The ripstop shell feels like velvet and the heather-ish stretch fleece on the back adds an interesting contrast, distinguishing it from those aforementioned utility vests.

Each Altiplano purchase helps provide primary and secondary schooling to kids in Ecuador.

Cotopaxi recently became a B Corporation (like our partner, Eco Lips). B Corps are for-profit companies certified to meet rigorous standards of social and environmental performance, accountability, and transparency.


Clothes Horse: Mexican Influence

The Clothes Horses is our new, regular feature with posts by fashion-conscious riders. Here, we discuss the decisions, merits, and enthusiasms behind riders’ wardrobe choices.

It’s not common knowledge, but aside from being an accomplished neuropsychologist and author, Dr. Steve Peters is a heckuva clothes horse. He’s mighty particular about his riding outfits.

This week, Peters and the Clothes Horse pay tribute to vaqueros (Spanish for ‘cowboys’) from south of the border, from the mission and rancho period in California. Check out the Clothes Horse ode to Texas garb.

Got a Clothes Horse idea? Contact us!

Starting from the top, Steve Peters writes:

I am wearing a sombrero. Cowboys came to use this term for any wide-brimmed hat. The sombrero provided wide shade to protect from an intense, relentless sun. The sombrero has a high, conical crown. The Spanish had a flat top sombrero and the vaquero modified the round crown (called a Poblano which looks like Zorro’s hat. The small beads on my stampede strings are Dia de los Muertos (Day of the Dead, a Mexican holiday) skulls.

The vaquero often wore his scarf underneath his hat, pirate style.

Like the sombrero, the white cotton jeans and shirt were designed in response to the environment and desert climes.  The belt I bought from a small tack stand in Mexico City.

I am donning big Hispanic-style spurs with large rowels (Don’t worry, these are antiques, hang on our wall, and are never used on our horses!). Often the spur had a down-turned rowel and the rider did not walk with them. He took them off when he got off his horse.
Some of these spurs were called Chihuahua spurs or G.S. Garcia spurs. Guadalupe S. Garcia, born in Mexico in 1864, eventually settled in Elko, Nevada and built a reputation as a premier saddle maker and silversmith. His famous shop is now J.M. Capriola’s. Read more here.

The Vaquero could wear armas, a big leather skirt that attached to the saddle.  Here, I am wearing the traditional armitas (little armour). Armitas were light in color and light-weight with short fringe so as not to get caught up in the brush, and with an apron in front. Typically, these were “step in” style and decorated with conchas on the side.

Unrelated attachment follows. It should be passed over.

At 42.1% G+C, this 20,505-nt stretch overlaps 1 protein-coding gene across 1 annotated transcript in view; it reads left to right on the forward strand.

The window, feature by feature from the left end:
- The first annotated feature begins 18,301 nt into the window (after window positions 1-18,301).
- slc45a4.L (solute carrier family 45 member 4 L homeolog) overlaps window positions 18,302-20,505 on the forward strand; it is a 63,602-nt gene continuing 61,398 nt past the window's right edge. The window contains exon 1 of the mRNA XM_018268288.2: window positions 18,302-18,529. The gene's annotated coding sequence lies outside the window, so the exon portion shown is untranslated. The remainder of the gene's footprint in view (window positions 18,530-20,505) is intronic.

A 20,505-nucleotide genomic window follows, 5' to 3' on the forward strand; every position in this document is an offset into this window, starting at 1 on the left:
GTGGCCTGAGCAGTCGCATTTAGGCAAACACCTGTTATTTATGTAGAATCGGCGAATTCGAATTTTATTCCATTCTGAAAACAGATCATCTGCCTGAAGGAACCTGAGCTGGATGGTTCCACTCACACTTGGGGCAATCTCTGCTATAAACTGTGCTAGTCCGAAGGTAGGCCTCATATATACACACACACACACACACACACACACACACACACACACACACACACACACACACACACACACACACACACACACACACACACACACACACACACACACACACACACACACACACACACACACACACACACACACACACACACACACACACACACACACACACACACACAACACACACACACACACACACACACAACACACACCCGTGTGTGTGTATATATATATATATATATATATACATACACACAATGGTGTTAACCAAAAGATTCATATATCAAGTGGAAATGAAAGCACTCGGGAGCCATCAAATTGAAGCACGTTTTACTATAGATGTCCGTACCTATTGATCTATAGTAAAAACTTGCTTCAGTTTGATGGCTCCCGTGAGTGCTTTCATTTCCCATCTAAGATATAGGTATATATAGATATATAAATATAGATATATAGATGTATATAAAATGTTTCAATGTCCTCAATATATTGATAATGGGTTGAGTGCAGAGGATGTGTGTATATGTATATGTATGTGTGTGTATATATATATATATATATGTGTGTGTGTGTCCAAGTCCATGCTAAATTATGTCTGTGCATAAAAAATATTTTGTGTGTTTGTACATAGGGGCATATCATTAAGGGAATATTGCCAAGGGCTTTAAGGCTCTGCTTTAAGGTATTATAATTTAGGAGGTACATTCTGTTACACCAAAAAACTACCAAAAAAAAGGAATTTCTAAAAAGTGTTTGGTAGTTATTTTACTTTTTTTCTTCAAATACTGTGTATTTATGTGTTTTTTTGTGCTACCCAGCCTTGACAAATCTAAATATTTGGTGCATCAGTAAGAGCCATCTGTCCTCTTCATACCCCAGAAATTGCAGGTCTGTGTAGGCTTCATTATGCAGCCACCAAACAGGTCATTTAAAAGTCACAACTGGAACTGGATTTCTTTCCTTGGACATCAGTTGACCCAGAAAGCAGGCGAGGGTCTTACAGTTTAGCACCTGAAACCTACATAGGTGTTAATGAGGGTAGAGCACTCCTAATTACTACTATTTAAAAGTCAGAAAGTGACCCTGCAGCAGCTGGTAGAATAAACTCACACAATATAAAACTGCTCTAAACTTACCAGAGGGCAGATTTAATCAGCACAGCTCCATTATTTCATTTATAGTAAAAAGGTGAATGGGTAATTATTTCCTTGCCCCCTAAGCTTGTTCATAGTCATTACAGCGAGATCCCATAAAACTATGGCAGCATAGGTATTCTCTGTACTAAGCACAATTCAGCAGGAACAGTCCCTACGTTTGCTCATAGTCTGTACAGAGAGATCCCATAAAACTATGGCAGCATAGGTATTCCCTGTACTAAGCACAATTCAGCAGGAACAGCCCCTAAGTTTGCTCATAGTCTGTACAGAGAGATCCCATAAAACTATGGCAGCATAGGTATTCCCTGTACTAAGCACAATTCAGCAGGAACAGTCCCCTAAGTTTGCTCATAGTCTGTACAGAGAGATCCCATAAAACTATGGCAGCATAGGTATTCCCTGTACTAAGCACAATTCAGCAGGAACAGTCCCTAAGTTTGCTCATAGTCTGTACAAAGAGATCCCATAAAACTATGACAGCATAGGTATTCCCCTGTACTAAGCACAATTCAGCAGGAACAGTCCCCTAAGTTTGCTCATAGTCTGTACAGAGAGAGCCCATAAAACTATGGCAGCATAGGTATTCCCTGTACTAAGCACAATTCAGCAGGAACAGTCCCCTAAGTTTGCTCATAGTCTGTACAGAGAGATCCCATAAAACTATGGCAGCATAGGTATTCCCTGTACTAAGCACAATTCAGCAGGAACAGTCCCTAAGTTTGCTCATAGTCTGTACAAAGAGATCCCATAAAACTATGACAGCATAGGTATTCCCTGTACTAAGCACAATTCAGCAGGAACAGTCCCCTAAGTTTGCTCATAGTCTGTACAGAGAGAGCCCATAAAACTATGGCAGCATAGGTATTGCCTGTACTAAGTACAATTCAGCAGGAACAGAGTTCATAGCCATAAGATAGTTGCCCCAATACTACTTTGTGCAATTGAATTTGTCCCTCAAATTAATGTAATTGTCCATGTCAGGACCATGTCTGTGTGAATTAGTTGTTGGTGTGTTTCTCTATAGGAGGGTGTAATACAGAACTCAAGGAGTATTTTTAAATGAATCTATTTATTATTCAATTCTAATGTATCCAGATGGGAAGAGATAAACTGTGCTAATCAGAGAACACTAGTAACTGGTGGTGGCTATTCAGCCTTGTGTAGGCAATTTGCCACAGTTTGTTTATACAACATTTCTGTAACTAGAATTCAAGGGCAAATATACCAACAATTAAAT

Ponchos originated in the Andes and were used like a wearable blanket. They  were often brightly-colored and hand-loomed. The Saltillo serapes of northern Mexico were famous for their patterns, colors and association with horsemen.

My rope is made of maguey, a Mexican plant in the agave family.

Hope to see you there!

four statesIf you’re in the Four Corners area, make sure to come visit our booth at the Four States Agricultural Expo in Cortez, Colorado, March 17-19.

We’ll be at booth 32, right next to the Durango Cowboy Poetry Gathering booth, at the Montezuma County Fairgrounds. Sign up for our newsletters and you might just win a 5 Star 5starcinch and cap, courtesy of 5 Star Equine and worth over $100.

As at the Equine Affaire last November, we will have copious supplies of freebies and giveaways. Can’t make it? You can still take advantage of special offers here.

Sign up to receive our free weekly newsletter and receive:

  • Screen Shot 2016-03-02 at 12.38.00 PMOrganic lip balm from Eco Lips


  • Nicker More, Buck Less bumper sticker

Sign up as a Remuda Reader (our exclusive content, just $20 per year) and the prizes are even better. Your choice:

  • Skida hat (perfect for under helmets or on its own)
  • Kicking Horse Coffee (your choice of Kick Ass or 454 Horse Power varieties)
  • A pair of premium Darn Tough socks
  • Redmond Equine product (your choice Redmond Rock on a Rope, Daily Red, Daily Gold)
  • A Rider’s Reader: Exploring Horse Sense, Science & Sentiment. The critically-acclaimed book by Maddy Butcher

Can’t make it?

You can still receive one of these special offers by clicking here.

Hope to see you there!